(Reuters) – U.S. and British regulators are in a plan to settle the Deutsche Bank AG (>> Deutsche Bank AG) Libor case in the next few months as they hope to extract major penalties from the bank for alleged manipulation of the benchmark interest rate, The Wall Street Journal reported, citing sources.
However, the size and timing of the settlement is still unclear and is unlikely to conclude until early 2015, the newspaper said, citing a person briefed on the talks.
Regulators are hoping to convince the bank to pay well into the hundreds of millions of dollars, the newspaper said, citing a source.
Deutsche Bank said it is cooperating in the various regulatory investigations and conducting its own ongoing review into the matters, the newspaper said.
When Wingspan Portfolio Advisors purchasedJPMorgan Chase’s (JPM) customer service operations in Monroe, Louisiana in September 2013, the company gave 400 JPMorgan employees the opportunity to continue their employment with Wingspan.
The company also promised to bring 900 jobs to the area in 10 years.
But now, the Monroe workforce is down to less than 100 people after a round of layoffs last week, according to a report from The News-Star in Monroe.
The laid off employees said that the company currently only occupies two floors of the building it leased from JPMorgan as part of the deal, instead of the seven it once occupied.
From the News-Star report:
Neither the Louisiana Department of Economic Development nor the city of Monroe’s economic development officer were given prior notice of the layoffs, although officials said they reached out to the company as early as Wednesday.
Louisiana Economic Development Secretary Stephen Moret told The News-Star Wednesday his department had “reached out to Wingspan several times (Wednesday) and have yet to receive a substantive response.”
The News-Star reports that it spoke to five people who were laid off last week by Wingspan. They told the News-Star that Wingspan told them they were “furloughed” and could potentially be rehired if the company secures more business.
Company executive Guy Davis said in an email Wingspan expects to rebuild its Monroe workforce if the company acquires new clients.
Bank of America has agreed to pay $31 million to settle a class action lawsuit that claims mortgage borrowers were forced to maintain excessive flood insurance coverage.
U.S. District Court Judge Michael Simon approved the settlement in an opinion filed in late September. About 359,320 members of the national class action lawsuit will receive a portion of the $21.82 million set aside for them.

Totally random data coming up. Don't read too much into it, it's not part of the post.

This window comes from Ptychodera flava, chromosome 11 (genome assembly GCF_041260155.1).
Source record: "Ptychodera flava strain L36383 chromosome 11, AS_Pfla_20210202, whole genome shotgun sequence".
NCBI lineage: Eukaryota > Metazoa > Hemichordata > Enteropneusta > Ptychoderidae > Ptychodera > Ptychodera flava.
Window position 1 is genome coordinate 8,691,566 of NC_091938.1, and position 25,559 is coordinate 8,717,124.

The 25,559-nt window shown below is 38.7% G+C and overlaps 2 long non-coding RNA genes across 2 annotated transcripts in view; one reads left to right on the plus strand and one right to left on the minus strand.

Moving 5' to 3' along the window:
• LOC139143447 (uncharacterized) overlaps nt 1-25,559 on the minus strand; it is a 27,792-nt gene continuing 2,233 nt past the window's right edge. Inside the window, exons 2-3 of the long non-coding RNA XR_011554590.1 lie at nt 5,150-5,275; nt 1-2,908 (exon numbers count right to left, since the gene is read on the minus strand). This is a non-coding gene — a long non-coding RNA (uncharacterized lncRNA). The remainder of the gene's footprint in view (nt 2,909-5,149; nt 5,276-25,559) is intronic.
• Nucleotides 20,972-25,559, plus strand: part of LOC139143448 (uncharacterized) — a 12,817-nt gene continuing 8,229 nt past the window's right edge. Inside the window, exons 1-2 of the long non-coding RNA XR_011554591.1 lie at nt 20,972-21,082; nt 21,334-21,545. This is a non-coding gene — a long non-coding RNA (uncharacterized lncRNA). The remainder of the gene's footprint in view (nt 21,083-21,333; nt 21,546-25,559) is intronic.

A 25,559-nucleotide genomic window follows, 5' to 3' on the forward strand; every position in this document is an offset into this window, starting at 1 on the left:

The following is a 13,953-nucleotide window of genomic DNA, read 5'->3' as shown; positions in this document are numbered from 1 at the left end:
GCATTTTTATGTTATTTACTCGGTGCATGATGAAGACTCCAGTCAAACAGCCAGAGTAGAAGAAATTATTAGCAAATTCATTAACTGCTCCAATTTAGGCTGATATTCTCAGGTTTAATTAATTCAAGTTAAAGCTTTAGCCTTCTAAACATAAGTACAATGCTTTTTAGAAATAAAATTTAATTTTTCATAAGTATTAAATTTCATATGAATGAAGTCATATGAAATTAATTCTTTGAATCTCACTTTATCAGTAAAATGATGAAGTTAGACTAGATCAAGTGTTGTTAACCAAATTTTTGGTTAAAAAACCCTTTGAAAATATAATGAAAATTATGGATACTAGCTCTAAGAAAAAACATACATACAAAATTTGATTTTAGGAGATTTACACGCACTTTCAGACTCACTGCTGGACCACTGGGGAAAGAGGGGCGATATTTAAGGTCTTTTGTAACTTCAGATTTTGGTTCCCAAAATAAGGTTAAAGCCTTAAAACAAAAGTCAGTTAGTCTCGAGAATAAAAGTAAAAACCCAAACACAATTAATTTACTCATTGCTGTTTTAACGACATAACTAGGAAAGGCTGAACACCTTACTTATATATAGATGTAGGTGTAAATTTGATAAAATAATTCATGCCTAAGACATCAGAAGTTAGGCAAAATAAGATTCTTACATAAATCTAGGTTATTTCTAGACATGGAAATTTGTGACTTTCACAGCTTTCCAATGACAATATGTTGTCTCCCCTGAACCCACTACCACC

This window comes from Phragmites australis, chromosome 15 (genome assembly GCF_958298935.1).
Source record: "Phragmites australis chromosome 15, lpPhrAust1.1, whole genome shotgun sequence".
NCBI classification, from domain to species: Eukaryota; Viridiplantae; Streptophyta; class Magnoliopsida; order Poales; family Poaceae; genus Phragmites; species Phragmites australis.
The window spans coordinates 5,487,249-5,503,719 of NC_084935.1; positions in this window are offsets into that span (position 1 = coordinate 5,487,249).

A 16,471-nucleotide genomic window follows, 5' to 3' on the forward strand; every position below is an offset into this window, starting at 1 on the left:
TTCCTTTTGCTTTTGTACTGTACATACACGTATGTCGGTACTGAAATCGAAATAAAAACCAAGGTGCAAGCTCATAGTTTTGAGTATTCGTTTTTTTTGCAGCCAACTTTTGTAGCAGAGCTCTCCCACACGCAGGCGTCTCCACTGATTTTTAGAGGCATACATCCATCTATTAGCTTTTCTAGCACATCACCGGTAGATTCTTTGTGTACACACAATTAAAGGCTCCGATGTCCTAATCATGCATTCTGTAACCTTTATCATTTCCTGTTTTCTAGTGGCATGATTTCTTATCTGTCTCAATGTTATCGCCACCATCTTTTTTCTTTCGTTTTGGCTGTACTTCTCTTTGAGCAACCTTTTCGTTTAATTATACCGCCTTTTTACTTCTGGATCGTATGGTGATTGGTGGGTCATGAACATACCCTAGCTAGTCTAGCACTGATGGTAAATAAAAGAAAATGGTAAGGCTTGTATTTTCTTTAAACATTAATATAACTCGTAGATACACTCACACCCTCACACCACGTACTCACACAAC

Former Treasury Secretary Henry “Hank” Paulson told a packed courtroom on Monday that AIG shareholders were singled out for punishment as part of the U.S. government’s attempt to contain the contagion of the 2008 financial crisis.
The testimony from Paulson appeared to bolster some claims contained in a lawsuit brought by former AIG Chief Executive Hank Greenberg, who contends the terms of a government loan to AIG cheated its shareholders.
“AIG, either fairly or unfairly, … became a symbol for all that is bad on Wall Street,” Paulson said as he testified about the U.S. government’s bailout of the insurance giant, which began with a $85 billion loan from the New York Federal Reserve in September 2008.
Paulson, testifying in federal court in Washington, also said he supported the loan and its terms as appropriate for the circumstances.
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The Georgia Department of Banking and Finance has banned two lenders from operating in the state after it found that the companies were employing convicted felons, which is a violation of Georgia state law.
Alabama-based Hometown Lenders and California-based Sun West Mortgage Company have both been ordered to surrender their Georgia mortgage lending licenses and were fined by the Georgia Department of Banking and Finance for the violations.
According to the Georgia Department of Banking and Finance, Sun West employed nine convicted felons, which is prohibited in Georgia.
Additionally, Georgia Department of Banking and Finance rule 80-11-4-4.08 requires “that no person employed by or directing the affairs of any licensee may be a convicted felon and that it is the licensee’s responsibility to ensure compliance.”
Simply because they don’t want their customers to pull their money out...
J.P. Morgan Chase won’t notify those customers who have been affected by its summer security breach — estimated to be two-thirds of U.S. households — that their personal information was exposed, a spokesperson for the bank told MarketWatch.
When asked why, the spokesperson said, “That’s just what we’re doing.” Read: Cybersecurity stocks are red-hot after security breach
And here is Chase’s update of the cyber attack on the website:
Important Update on Cyber Security
We want to update you further on the cyber attack against our company. After extensive review, here is what our forensic investigation has found to date.
Here’s what you should know now:
- There is no evidence that your account numbers, passwords, user IDs, date of birth or Social Security number were compromised during this attack.
- However, your contact information – name, address, phone number and email address – was compromised.
Your money at JPMorgan Chase is safe:
- Unlike recent attacks on retailers, we have seen no unusual fraud activity related to this incident.
- Importantly, you are not liable for any unauthorized transaction on your account that you promptly alert us to.